Black Slate Clocks were originally produced in Britain to mourn the loss of Queen Victoria’s husband, Albert, Prince Consort. These lovely little antique clocks were placed on the mantle piece, but because they were above a fire, the heat made their finish become dull over time.
Priory Polishes, Slate Blacking has been specially formulated to revive and restore a black slate clock and black marble clocks. Slate Blacking is a strong black stain / finish that darkens and polishes the surface back to its former glory. Below we are going to demonstrate how to restore a black slate clock easily.
Here is a tutorial of how to use Slate Blacking which we used on a Slate Black Clock.
Directions on how to Restore a Black Slate Clock –
- Firstly remove all the clock movements. Removing the movements is usually very easy by unscrewing small brass screws on the back. It is possible to restore with the movement in place but this makes the task more difficult and you get a better finish with them off. It is always best to break down the clock into as many small pieces as possible for a better finish and to avoid staining the glass / brass areas. Remember, place the movement and the small screws in a safe place as they are easy to lose.
- Now the movement has been removed, you need to clean off all the existing grime from the surface. For the Slate Blacking to work correctly, the slate must be free from dirt, grease etc. To do this, use White Spirit. Wipe over the whole surface with a clean cloth (if it is very dirty use ultra fine 0000 priory polishes wire wool) It is very important that you dry the case extremely well whilst the surface is still wet. Leave for a couple of hours to dry before applying the Slate Black Renovator.
- The next stage is applying the Slate Blacking. First and most important, shake well before use. If any inlay or brass-work is visible, you may want to protect this by covering with masking tape before applying. It is best to wear gloves to prevent staining on your hands and protect your clothing. The Slate Black Renovator should be applied with a clean lint-free cloth or sponge on to the surface. DO NOT rub in, but try to apply as evenly as possible. A soft bristle, small paintbrush is ideal to get into all corners and awkward areas.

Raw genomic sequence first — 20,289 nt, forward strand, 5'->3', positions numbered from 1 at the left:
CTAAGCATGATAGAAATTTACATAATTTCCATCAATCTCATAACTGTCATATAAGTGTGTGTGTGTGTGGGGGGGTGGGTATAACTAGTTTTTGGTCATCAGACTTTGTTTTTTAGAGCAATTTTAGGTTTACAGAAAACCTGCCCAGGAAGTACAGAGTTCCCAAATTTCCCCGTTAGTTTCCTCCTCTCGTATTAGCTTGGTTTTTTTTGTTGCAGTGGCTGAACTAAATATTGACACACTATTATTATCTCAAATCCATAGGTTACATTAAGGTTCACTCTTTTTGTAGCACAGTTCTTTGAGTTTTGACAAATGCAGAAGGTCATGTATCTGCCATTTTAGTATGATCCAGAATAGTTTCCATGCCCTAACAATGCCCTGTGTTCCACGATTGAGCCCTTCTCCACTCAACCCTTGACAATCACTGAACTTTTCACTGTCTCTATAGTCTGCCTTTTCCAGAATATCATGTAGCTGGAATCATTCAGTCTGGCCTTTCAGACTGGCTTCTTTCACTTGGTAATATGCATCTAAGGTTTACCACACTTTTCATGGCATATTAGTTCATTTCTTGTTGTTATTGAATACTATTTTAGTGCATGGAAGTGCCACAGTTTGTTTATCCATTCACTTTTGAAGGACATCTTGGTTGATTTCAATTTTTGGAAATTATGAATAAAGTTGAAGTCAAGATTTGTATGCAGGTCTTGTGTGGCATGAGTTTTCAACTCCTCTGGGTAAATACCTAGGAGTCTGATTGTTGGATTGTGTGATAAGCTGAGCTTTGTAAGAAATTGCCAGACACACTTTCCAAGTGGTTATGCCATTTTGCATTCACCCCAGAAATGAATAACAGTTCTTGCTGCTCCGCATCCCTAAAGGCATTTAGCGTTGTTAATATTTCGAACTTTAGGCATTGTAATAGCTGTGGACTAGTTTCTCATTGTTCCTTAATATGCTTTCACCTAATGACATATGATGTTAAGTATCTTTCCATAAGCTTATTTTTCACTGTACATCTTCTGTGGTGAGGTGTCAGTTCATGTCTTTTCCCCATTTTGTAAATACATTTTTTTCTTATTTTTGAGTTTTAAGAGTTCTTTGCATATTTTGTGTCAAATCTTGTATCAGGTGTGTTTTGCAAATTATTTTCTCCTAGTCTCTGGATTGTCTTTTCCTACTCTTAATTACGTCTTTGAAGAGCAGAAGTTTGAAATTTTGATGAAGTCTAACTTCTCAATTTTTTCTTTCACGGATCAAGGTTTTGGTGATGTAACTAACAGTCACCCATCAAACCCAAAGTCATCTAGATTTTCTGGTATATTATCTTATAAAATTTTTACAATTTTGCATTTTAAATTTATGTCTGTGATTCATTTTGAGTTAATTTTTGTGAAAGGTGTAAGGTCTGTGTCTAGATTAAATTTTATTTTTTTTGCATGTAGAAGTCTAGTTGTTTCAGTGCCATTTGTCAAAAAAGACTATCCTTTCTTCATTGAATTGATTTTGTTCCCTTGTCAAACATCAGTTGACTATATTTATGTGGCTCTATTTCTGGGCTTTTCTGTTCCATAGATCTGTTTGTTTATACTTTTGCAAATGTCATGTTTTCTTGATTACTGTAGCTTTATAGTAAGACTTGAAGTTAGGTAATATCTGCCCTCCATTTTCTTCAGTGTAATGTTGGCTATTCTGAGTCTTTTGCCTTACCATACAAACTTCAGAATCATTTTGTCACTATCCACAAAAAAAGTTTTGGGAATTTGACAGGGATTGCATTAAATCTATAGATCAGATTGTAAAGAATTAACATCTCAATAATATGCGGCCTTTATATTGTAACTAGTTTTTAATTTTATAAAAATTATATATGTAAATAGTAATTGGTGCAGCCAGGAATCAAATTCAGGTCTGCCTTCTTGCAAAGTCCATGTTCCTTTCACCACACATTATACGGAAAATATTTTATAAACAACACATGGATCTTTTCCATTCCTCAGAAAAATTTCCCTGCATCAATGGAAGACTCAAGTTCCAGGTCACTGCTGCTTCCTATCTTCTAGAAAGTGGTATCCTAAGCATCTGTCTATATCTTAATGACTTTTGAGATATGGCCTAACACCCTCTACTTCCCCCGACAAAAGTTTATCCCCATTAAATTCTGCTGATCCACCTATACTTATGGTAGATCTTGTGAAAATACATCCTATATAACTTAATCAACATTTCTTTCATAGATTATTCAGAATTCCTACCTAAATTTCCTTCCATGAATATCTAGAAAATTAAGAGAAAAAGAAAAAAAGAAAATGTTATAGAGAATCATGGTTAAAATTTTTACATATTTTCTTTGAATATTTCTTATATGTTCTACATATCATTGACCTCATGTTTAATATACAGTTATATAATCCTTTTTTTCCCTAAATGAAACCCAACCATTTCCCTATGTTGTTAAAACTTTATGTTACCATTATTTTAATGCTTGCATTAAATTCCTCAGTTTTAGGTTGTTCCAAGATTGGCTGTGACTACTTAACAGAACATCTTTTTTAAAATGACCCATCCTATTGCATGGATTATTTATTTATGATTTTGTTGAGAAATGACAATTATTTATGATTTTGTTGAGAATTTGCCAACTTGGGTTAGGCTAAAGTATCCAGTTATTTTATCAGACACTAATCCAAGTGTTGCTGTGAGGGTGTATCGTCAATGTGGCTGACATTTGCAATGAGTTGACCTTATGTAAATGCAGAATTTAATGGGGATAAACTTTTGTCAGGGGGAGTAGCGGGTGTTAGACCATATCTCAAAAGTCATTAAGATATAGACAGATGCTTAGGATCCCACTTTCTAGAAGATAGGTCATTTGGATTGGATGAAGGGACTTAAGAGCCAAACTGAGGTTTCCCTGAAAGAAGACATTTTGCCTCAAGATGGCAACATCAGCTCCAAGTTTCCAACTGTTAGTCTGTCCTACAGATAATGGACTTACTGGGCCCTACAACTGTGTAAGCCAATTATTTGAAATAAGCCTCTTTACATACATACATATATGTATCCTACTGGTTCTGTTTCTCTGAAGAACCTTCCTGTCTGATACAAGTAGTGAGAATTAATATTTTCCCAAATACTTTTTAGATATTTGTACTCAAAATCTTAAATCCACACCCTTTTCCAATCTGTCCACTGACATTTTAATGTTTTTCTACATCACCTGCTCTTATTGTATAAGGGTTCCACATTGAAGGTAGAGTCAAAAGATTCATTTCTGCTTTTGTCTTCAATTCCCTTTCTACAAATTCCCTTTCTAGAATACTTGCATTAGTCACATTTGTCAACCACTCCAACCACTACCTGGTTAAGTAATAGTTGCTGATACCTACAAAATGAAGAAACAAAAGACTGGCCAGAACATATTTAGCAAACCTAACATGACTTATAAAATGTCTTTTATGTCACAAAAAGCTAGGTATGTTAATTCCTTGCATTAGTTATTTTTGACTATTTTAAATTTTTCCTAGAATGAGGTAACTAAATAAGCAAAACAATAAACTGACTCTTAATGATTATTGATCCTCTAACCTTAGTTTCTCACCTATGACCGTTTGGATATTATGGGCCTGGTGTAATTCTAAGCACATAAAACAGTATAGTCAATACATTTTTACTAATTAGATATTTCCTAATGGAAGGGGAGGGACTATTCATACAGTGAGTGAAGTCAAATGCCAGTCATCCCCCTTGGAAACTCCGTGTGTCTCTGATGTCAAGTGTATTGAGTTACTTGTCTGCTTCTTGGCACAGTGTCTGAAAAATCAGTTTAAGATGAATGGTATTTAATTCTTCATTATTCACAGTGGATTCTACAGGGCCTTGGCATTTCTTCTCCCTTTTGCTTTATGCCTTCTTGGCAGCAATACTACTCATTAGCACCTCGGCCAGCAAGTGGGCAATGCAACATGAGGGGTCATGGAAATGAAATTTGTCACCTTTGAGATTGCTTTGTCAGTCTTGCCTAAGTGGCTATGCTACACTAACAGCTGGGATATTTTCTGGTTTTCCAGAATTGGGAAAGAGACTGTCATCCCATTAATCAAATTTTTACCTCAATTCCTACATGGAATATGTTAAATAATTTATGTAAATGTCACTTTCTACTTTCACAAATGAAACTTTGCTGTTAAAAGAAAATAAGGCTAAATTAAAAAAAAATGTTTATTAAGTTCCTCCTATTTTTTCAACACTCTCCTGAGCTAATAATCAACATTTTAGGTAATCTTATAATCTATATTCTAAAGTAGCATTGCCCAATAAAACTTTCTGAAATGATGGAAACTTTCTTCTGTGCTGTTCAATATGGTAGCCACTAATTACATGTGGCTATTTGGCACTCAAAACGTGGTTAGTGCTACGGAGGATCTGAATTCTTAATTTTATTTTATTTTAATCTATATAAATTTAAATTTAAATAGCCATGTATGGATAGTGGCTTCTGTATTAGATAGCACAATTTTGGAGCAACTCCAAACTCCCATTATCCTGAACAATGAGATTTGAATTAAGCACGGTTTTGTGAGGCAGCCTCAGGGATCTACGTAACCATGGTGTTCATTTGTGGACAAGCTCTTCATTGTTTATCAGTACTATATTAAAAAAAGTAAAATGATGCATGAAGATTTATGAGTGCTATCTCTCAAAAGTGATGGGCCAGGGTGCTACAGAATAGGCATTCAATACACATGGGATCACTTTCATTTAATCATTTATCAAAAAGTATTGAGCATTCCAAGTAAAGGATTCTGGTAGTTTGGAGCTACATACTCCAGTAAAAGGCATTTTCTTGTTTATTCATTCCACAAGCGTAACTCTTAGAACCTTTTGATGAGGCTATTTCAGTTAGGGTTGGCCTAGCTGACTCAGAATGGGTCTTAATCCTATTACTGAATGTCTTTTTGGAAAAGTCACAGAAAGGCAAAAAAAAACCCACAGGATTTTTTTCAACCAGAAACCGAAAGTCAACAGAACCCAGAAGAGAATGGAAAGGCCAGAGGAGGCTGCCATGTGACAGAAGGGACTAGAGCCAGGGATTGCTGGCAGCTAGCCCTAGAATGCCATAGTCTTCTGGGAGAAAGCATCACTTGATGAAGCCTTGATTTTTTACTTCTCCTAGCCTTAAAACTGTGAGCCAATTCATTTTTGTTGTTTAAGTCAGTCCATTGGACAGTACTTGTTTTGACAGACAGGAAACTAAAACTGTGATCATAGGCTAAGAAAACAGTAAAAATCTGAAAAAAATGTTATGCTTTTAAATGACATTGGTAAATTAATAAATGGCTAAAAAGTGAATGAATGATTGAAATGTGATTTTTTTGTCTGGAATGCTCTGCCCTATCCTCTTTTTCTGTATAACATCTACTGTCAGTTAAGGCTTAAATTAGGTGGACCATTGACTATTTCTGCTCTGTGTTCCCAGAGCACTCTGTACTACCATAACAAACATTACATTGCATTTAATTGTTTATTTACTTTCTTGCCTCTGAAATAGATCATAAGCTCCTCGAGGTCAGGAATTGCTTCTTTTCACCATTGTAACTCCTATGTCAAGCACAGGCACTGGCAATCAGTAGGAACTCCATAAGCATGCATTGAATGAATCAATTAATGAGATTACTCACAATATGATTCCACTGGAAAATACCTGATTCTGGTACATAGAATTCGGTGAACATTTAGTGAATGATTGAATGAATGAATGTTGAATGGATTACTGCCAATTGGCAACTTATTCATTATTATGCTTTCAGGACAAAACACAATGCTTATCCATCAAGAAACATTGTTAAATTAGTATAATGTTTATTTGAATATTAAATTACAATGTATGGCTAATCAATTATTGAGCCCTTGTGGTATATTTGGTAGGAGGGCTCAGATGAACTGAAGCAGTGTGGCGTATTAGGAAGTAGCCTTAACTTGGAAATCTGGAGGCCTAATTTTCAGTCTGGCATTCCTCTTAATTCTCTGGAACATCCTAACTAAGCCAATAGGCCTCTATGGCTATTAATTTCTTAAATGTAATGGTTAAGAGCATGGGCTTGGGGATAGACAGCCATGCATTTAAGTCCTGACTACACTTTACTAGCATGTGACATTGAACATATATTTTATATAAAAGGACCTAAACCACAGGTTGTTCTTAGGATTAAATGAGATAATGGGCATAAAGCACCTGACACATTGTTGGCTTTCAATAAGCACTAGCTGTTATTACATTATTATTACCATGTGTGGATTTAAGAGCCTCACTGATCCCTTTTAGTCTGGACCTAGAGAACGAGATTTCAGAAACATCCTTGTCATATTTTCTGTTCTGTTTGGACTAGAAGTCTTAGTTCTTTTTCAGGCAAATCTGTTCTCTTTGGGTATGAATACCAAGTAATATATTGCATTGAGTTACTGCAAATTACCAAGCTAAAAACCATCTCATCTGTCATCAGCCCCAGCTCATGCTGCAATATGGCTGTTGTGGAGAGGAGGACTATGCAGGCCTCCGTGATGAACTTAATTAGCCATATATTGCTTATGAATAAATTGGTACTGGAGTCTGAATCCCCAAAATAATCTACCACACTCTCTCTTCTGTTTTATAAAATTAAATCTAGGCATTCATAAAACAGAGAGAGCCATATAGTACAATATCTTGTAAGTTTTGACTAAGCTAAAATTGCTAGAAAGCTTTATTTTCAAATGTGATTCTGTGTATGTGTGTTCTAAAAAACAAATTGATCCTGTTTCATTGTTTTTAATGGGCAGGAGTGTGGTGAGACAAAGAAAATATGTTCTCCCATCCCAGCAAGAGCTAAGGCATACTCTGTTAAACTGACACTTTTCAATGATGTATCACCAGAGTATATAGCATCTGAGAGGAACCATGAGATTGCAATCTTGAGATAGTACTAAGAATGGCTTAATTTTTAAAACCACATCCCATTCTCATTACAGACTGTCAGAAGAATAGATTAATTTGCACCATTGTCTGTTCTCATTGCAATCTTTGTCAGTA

The minimum of two coats are recommended but allow drying thoroughly between layers (leaving several hours between coats).
- When the Slate is dry, it can be carefully buffed up with a soft duster. For further protection and to add a more durable seal along with a nice even sheen apply a light coat of Priory Medium to Dark Tones Wax Polish. Leave for ten to fifteen minutes to dry and then buff off the excess with a clean lint free cloth.
- Once you have finished this stage, you can clean any Brass areas before putting them back on the clock. Use a Brass Polishing Cloth, or our clockmakers No1 Ammoniated cleaning fluid, ideal for cleaning clock movements and Brass fittings.
- Carefully fit the mechanism back into the case and secure the movement to the back. Make sure the figure 12 is at the top and do not over tighten the screws as you do not want to round the heads of the screws. For future maintenance don’t forget to oil your mechanism using our Priory Clock Oil.
These are some of the products we used to restore a black slate clock, bringing it back to its former glory.